When you go inside, remember to turn off the lights

The streetlight outside my bedroom window burns all night, even when the moon is bright. While there are definitely foggy dreary nights when I welcome that small beam illumination, it seems an awful waste of energy.

The streetlight outside my bedroom window burns all night, even when the moon is bright. While there are definitely foggy dreary nights when I welcome that small beam illumination, it seems an awful waste of energy. Indeed, according to Echelon, streetlights can use up to 40 percent of a city's operating budget.

Enter smart streetlights, a focus for Echelon, maker of various intelligent controllers and probably more often known for its building management systems. Echelon actually has applied its LonWorks technology to the streetlight issue and is touting a few case studies on this informational page on its Web site.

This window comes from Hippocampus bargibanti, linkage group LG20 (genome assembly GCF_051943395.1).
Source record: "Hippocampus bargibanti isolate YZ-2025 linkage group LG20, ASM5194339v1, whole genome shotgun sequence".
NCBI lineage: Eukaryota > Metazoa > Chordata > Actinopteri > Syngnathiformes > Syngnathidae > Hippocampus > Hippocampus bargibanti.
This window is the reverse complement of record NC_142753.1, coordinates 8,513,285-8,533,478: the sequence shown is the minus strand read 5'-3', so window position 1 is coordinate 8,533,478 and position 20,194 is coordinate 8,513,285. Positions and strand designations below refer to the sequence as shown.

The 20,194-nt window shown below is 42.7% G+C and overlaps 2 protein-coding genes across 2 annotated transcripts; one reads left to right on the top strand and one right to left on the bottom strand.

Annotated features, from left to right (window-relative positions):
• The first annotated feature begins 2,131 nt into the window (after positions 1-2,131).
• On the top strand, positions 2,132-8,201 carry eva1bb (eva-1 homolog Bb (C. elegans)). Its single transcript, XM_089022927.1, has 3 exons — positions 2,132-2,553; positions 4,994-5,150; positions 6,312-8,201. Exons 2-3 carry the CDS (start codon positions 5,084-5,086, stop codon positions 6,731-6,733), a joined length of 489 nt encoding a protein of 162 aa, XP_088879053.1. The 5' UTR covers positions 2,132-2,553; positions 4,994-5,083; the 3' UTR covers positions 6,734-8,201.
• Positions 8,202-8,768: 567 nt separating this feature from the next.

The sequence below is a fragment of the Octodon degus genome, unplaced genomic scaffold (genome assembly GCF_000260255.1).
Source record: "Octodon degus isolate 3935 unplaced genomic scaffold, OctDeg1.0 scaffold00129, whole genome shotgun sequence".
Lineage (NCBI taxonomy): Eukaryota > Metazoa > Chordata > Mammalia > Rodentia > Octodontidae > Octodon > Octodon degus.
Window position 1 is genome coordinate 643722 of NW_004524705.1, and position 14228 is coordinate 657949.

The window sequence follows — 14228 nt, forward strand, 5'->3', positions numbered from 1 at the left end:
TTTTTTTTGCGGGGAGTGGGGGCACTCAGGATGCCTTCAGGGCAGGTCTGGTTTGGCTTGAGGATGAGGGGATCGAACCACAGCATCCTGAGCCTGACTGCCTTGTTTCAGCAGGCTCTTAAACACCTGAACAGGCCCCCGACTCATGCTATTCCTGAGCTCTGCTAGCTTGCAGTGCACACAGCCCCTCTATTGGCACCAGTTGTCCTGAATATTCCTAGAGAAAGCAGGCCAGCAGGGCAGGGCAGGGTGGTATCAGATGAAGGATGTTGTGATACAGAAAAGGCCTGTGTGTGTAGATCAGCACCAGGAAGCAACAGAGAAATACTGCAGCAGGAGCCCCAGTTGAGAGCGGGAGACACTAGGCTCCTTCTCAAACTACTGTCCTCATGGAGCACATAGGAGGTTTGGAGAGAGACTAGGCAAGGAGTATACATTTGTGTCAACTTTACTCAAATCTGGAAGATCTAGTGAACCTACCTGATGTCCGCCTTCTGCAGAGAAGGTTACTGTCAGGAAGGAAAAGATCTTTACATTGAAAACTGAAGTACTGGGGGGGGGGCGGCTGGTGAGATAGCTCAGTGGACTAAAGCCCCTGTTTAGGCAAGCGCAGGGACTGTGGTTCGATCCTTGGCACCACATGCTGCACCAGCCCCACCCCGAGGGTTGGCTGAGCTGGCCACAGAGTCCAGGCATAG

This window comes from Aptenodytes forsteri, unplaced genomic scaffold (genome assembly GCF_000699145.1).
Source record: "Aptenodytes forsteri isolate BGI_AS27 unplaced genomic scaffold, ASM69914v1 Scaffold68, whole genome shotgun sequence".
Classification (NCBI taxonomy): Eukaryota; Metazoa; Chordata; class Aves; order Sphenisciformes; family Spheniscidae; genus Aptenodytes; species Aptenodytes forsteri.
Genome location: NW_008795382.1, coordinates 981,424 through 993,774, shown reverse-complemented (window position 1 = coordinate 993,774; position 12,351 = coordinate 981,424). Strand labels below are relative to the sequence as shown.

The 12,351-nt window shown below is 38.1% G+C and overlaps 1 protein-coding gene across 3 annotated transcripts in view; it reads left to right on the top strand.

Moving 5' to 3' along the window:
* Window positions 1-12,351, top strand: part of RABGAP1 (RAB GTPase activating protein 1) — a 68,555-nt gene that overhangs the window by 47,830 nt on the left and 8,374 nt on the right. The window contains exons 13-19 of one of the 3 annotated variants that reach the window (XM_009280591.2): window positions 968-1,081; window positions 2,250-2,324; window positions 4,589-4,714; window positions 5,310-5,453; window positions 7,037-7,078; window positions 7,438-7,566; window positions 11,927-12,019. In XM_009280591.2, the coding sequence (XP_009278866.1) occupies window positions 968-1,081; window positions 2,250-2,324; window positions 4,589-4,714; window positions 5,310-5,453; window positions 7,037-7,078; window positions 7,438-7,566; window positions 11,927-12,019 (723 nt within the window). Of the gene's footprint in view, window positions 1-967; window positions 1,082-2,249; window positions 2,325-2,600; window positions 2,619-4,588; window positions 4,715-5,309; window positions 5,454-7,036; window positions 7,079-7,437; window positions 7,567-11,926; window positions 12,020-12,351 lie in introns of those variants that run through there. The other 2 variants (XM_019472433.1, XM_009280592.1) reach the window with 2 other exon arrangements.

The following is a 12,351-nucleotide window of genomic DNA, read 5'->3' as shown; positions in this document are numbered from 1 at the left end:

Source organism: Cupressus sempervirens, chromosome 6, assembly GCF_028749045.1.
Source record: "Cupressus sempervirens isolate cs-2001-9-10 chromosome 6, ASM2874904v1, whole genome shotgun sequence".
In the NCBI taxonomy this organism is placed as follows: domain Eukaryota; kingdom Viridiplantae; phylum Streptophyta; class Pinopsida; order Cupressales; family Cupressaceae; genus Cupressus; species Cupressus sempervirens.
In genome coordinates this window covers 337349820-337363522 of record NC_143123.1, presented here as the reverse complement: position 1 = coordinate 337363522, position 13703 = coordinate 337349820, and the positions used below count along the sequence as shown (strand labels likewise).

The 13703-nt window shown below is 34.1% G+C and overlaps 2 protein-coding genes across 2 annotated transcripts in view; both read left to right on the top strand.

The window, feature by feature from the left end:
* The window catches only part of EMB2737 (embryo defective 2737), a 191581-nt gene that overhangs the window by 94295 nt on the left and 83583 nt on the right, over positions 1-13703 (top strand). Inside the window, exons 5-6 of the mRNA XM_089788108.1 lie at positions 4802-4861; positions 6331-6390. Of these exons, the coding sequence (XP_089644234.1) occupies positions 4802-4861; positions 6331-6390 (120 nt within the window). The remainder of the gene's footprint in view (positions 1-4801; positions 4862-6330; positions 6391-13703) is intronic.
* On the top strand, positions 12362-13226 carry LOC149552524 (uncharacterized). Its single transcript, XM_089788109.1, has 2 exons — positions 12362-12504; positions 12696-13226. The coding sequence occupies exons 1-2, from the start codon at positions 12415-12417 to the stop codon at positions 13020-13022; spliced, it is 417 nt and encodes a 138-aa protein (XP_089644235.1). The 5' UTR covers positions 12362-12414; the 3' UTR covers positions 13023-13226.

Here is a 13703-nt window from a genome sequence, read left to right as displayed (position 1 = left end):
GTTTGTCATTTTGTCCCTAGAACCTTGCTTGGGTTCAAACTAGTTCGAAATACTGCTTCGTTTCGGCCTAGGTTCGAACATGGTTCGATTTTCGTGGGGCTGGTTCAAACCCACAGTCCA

As you would imagine, the benefits of a "smart" streetlight would be its ability to adjust its power usage according to the ambient conditions including natural light and weather. So, what's appropriate on the darkest night of the year might not be what's appropriate on the summer solstice. Electricity and maintenance are the areas where a city government could save money.

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In the United Kingdom, in the city of Milton Keynes, there are more than 400 lights being tested with another 10,000 installations planned. Oslo, in Norway, is converting about 55,000 streetlights at an anticipated power savings of more than 50 percent. And while there isn't yet an information I can find, Ville de Quebec is the first North American city to test the technology, using about 200 lights in its historic district. I would imagine that historic preservation is, indeed, one of the challenges when you're talking about this.